About Scholarship

What is the Seita Scholarship?

  • The Seita Scholarship is a scholarship that supports Western Michigan University students who have lived some or all of their teenage years in foster care. This WMU scholarship is named to honor Dr. John Seita, who is a three-time alumnus of WMU. The Seita Scholarship is only offered to fall semester admits to WMU.
  • The Seita Scholarship is designed to support students who have experienced foster care. To qualify, students must meet all eligibility criteria of the scholarship.
  • The Seita Scholarship is renewable each semester up to completion of the undergraduate degree, as long as the student files a Free Application for Federal Student Aid by March 1 every year, continues to live on campus, and maintains satisfactory academic progress. Students who are eligible for more than one scholarship for first-time students at WMU will be awarded the one with the highest value.
  • Recipients of the Seita Scholarship must abide by the scholarship agreement, which includes the following benefits and conditions:
    • Reside on campus.
    • Maintain full-time student status.
    • Take a seminar course for Seita Scholars.
    • Maintain satisfactory academic progress.
    • Participate in academic monitoring.
    • Abide by University codes for campus living.
    • Attend all classes.
    • Attend scheduled program events.
    • Pay bills on time.
    • Meet regularly with a program advisor.
    • Refrain from working off campus.
    • Campus coaches to help navigate campus life.
    • Recipients of the Seita Scholarship are enrolled in the Seita Scholars Program.

Program benefits

Growing up in foster care typically brings many additional challenges to Seita Scholars that are not often shared with the general student population. In addition to Seita Scholars Program staff, Seita Scholars also have support of many others on campus and in the community including:

  • Seita Scholars First-Year Seminar instructors and student leaders.
  • Seita Scholars peer leaders.
  • AFSCME Local 1668 and other volunteers.
  • Career mentors.
  • Amazing staff members in other WMU departments and programs.

The Seita Scholars program staff and Seita Scholars peer leaders work to level the playing field in seven life domains. Some examples of challenges faced by college students from foster care are:

  • Academics: Foster youth change high schools twice as often as non-foster youth, and as a result are more likely to be behind in English, math and science; trauma from childhood can compromise memory and ability to pay attention, thus interfering with learning.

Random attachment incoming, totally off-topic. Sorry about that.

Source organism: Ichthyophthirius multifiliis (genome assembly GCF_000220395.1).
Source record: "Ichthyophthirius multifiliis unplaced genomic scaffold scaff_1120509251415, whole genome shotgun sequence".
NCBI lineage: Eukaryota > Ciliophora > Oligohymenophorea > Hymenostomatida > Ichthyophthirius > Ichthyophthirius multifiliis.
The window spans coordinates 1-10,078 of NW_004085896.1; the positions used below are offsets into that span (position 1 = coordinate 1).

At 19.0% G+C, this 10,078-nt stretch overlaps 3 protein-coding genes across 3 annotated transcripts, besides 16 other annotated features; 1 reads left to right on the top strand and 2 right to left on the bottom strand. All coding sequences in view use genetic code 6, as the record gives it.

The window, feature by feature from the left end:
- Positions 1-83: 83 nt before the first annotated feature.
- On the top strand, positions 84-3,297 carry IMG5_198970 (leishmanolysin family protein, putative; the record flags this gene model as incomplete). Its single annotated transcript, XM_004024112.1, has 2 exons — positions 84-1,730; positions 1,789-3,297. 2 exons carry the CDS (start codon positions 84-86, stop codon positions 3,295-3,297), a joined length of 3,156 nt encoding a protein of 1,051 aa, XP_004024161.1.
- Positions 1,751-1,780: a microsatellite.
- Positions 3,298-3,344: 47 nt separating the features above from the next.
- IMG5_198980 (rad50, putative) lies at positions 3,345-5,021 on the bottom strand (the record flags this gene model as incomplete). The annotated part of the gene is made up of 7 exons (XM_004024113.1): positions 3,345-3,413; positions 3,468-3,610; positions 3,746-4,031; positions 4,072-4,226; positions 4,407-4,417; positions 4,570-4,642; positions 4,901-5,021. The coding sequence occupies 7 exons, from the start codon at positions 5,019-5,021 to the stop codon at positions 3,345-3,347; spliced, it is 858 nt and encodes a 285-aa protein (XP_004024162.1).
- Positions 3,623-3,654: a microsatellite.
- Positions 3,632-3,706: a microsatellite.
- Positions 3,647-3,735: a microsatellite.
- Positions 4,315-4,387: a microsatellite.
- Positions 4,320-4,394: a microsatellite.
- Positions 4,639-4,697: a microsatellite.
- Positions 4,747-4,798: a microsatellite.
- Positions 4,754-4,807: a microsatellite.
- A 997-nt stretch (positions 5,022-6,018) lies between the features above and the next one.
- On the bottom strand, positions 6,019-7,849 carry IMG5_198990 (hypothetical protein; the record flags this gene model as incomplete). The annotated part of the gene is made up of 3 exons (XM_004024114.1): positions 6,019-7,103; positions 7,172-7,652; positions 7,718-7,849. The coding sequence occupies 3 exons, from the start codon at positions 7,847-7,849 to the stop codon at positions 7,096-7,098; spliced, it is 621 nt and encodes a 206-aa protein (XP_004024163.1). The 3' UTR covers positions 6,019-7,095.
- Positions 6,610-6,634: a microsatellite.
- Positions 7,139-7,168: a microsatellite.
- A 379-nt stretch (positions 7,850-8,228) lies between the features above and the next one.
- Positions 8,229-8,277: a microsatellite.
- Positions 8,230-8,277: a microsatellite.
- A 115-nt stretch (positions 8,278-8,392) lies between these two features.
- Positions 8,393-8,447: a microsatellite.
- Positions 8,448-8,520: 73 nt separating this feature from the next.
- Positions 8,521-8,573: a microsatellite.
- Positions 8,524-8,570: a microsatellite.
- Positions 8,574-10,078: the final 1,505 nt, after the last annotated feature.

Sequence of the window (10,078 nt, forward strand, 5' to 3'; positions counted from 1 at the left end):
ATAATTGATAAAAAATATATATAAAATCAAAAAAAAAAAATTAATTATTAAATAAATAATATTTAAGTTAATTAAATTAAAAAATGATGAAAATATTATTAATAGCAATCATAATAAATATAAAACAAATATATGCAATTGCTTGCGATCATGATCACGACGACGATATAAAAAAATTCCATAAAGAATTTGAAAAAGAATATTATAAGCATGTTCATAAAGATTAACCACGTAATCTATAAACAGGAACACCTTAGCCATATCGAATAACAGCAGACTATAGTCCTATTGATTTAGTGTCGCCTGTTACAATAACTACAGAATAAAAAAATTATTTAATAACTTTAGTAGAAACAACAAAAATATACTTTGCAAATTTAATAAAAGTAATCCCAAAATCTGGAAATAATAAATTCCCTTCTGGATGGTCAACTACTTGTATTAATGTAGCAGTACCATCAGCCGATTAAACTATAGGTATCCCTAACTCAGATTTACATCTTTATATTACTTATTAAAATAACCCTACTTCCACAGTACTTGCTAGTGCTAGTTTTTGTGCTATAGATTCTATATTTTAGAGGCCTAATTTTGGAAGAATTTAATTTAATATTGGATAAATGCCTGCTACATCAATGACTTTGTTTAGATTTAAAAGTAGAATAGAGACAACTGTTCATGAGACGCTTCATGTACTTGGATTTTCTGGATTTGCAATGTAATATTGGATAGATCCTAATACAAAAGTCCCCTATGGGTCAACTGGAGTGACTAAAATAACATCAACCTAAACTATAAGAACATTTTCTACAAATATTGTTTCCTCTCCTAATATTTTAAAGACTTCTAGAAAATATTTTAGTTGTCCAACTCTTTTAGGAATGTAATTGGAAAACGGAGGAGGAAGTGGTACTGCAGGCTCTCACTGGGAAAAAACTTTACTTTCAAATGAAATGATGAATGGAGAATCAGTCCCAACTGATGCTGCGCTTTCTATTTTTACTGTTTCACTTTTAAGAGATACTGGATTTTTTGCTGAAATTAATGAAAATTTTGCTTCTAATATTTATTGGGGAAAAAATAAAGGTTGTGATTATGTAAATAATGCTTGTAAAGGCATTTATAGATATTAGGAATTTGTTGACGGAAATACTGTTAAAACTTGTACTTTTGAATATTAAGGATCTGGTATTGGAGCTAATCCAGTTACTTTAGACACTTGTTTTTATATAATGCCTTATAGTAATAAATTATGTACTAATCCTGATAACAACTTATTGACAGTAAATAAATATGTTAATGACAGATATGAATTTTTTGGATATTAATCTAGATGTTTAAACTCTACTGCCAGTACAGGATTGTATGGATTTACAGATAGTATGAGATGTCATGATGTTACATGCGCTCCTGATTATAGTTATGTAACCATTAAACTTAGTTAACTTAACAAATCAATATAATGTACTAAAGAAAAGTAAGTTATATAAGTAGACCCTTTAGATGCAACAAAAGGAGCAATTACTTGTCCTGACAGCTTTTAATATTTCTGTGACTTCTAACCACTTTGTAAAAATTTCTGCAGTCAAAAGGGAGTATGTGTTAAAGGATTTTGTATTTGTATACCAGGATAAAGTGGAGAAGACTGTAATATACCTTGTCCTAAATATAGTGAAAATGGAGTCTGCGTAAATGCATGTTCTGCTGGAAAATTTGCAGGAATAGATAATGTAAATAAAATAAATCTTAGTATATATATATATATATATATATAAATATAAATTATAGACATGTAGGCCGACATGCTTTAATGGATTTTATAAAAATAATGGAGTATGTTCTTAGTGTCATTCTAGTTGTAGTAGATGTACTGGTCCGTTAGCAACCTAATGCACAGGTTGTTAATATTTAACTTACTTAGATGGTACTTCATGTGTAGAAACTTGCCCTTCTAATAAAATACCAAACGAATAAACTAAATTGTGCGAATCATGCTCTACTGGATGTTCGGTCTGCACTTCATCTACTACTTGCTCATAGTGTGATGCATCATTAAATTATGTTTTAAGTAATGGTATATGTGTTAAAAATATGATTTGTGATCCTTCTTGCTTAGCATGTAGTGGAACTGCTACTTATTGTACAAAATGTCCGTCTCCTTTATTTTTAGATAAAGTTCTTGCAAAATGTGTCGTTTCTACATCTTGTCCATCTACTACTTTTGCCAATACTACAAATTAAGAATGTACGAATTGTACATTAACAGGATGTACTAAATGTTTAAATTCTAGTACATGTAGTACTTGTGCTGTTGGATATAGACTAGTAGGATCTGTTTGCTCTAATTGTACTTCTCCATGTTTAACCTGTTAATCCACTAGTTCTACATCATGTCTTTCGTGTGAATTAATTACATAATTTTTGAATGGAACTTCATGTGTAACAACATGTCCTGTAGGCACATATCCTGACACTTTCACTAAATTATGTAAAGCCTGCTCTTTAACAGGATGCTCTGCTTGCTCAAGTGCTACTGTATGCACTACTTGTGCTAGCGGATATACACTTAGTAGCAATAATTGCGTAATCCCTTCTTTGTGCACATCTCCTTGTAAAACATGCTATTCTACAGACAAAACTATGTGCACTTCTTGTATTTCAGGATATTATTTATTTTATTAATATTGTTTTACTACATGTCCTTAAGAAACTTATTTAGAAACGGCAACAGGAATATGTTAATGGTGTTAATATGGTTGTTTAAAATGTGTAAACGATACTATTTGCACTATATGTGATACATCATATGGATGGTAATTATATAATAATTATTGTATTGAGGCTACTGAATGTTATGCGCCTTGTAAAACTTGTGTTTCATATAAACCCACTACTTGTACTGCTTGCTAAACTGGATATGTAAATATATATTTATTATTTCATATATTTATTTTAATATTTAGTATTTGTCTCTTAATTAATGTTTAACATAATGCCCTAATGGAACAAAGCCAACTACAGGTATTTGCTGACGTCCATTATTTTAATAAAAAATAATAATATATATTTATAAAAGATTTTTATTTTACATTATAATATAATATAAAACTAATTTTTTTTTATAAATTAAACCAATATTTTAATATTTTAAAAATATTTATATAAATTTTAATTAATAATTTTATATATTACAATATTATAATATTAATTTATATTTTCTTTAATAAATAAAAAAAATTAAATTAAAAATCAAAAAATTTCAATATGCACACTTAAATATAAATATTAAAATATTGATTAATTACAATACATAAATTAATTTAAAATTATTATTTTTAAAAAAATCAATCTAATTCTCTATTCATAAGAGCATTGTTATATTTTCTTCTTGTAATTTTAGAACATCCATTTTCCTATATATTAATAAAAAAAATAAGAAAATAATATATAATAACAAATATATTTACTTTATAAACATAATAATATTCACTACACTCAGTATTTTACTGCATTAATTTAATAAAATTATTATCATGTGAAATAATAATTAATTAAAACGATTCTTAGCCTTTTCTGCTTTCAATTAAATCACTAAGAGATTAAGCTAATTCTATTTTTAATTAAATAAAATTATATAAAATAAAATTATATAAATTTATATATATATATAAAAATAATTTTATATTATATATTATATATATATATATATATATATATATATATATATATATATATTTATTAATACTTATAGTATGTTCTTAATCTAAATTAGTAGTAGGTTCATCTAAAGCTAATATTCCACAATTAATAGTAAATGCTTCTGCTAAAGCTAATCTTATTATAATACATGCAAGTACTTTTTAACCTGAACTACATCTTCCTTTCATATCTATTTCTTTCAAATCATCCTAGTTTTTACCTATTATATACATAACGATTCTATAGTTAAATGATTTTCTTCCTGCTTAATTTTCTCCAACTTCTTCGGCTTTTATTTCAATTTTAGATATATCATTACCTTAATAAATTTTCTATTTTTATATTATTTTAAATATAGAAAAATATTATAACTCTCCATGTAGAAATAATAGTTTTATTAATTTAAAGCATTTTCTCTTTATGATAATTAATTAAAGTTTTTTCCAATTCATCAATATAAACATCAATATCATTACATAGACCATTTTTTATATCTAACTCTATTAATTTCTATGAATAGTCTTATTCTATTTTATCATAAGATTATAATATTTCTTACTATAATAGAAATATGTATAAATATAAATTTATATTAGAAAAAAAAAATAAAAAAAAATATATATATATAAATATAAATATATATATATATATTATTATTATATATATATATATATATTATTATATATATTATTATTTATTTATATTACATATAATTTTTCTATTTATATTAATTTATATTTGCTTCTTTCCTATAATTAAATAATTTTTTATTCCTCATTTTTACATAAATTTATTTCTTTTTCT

• Finances: Foster youth are at a higher risk for identity theft; they are less likely to name someone that can lend them $50 to cover a money crisis; they also have difficulty identifying supports who are willing to co-sign loans.
  • Housing: Foster youth often have no home to return to during semester breaks when the residence halls close.
  • Physical and mental health: Foster youth are more likely to have ongoing health issues stemming from conditions of childhood and the foster-care experience; they have often missed out on the important information about nutrition, exercise and rest to support good health.
  • Social relationships and community connections: For most foster youth, growing up in foster care is an isolating experience; when leaving foster care many foster youth reconnect with biological families in an effort to make sense of their growing-up experience. However, some are never able to reestablish biological family ties.
  • Personal and cultural identity: Young people who have grown up in foster care will tell you there is a culture to foster care that is not understood by other people in society. While most Seita Scholars entered foster care through Child Protective Services, about one in five Seita Scholars entered foster care as unaccompanied minors from third world countries (refugees).
  • Life skills: Foster youth must master complex life skills at very young ages in order to manage their lives as young adults; foster youth manage relationships with foster parents, attorneys and caseworkers; their budgeting skills must include understanding of fiscal years for financial aid and the Department of Human Services; they are individually responsible for filing tax returns; they must also navigate Medicaid to get basic health care needs met.